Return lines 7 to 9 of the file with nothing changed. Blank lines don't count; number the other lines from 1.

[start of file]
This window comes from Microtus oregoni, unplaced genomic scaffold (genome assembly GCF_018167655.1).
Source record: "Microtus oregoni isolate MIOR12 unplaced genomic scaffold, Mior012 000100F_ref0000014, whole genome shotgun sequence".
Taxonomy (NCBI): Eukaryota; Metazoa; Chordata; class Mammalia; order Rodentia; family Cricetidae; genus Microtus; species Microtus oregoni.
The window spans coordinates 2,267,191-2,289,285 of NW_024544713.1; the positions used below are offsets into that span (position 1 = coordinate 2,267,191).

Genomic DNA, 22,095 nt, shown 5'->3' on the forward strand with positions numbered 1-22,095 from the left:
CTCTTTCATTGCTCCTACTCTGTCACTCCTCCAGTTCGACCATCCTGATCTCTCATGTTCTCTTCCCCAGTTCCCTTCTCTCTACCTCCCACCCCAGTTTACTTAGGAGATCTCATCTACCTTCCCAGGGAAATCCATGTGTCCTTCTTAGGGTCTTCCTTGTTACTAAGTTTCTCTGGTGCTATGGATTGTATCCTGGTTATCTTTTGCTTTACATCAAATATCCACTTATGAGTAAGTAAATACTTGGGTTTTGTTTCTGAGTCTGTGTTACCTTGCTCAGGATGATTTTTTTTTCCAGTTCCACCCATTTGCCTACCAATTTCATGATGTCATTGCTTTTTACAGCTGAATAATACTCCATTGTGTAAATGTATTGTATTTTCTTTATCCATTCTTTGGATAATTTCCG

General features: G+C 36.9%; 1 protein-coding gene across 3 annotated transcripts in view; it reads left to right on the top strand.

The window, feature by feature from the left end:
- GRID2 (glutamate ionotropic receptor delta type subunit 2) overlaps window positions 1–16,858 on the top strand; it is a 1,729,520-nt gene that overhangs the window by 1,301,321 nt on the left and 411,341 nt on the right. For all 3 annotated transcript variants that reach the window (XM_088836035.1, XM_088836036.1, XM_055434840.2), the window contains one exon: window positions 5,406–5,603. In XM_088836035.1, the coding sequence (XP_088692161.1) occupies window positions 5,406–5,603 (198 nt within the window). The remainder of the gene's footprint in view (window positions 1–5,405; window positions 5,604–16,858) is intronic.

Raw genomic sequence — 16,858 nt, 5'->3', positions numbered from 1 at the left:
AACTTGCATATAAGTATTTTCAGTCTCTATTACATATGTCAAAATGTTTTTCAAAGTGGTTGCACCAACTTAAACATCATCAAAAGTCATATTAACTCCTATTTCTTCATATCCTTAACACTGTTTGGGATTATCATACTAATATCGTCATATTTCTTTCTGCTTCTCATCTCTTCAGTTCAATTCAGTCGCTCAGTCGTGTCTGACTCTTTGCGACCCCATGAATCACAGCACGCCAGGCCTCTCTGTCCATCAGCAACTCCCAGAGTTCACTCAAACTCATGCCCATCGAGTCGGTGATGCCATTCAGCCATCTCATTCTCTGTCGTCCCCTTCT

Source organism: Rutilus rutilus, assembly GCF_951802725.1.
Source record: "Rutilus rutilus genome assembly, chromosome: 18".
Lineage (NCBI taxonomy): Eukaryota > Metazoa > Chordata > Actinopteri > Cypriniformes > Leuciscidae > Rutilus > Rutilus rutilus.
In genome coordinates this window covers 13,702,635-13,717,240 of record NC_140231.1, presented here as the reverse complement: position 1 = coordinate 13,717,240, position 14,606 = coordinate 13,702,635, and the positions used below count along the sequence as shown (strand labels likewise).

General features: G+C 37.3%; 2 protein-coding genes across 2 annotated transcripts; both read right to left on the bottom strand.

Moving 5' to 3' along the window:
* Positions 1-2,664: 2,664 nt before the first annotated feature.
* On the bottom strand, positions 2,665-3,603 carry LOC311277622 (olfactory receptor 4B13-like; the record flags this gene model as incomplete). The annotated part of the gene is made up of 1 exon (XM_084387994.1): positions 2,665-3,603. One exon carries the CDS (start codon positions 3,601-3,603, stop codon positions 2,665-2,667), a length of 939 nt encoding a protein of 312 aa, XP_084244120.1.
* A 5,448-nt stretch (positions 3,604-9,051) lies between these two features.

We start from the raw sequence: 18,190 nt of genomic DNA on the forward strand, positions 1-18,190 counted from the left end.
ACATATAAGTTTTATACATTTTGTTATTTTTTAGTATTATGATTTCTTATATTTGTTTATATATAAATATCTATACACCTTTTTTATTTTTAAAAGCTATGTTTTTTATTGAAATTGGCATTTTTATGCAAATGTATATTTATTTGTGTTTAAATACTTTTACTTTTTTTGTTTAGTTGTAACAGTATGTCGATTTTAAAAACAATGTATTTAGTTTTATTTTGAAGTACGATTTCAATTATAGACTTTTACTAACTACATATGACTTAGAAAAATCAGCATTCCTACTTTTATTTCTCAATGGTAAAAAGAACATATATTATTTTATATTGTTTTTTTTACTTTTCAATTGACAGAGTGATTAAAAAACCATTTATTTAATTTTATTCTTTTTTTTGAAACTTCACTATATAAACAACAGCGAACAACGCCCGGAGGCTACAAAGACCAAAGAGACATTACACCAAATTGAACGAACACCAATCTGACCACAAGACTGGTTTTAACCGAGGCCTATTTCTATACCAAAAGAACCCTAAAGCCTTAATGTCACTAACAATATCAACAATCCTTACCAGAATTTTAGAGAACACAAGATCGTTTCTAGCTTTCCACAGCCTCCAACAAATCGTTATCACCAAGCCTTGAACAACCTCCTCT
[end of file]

General features: G+C 36.9%; 1 protein-coding gene across 3 annotated transcripts in view; it reads left to right on the top strand.

The window, feature by feature from the left end:
- GRID2 (glutamate ionotropic receptor delta type subunit 2) overlaps window positions 1–16,858 on the top strand; it is a 1,729,520-nt gene that overhangs the window by 1,301,321 nt on the left and 411,341 nt on the right. For all 3 annotated transcript variants that reach the window (XM_088836035.1, XM_088836036.1, XM_055434840.2), the window contains one exon: window positions 5,406–5,603. In XM_088836035.1, the coding sequence (XP_088692161.1) occupies window positions 5,406–5,603 (198 nt within the window). The remainder of the gene's footprint in view (window positions 1–5,405; window positions 5,604–16,858) is intronic.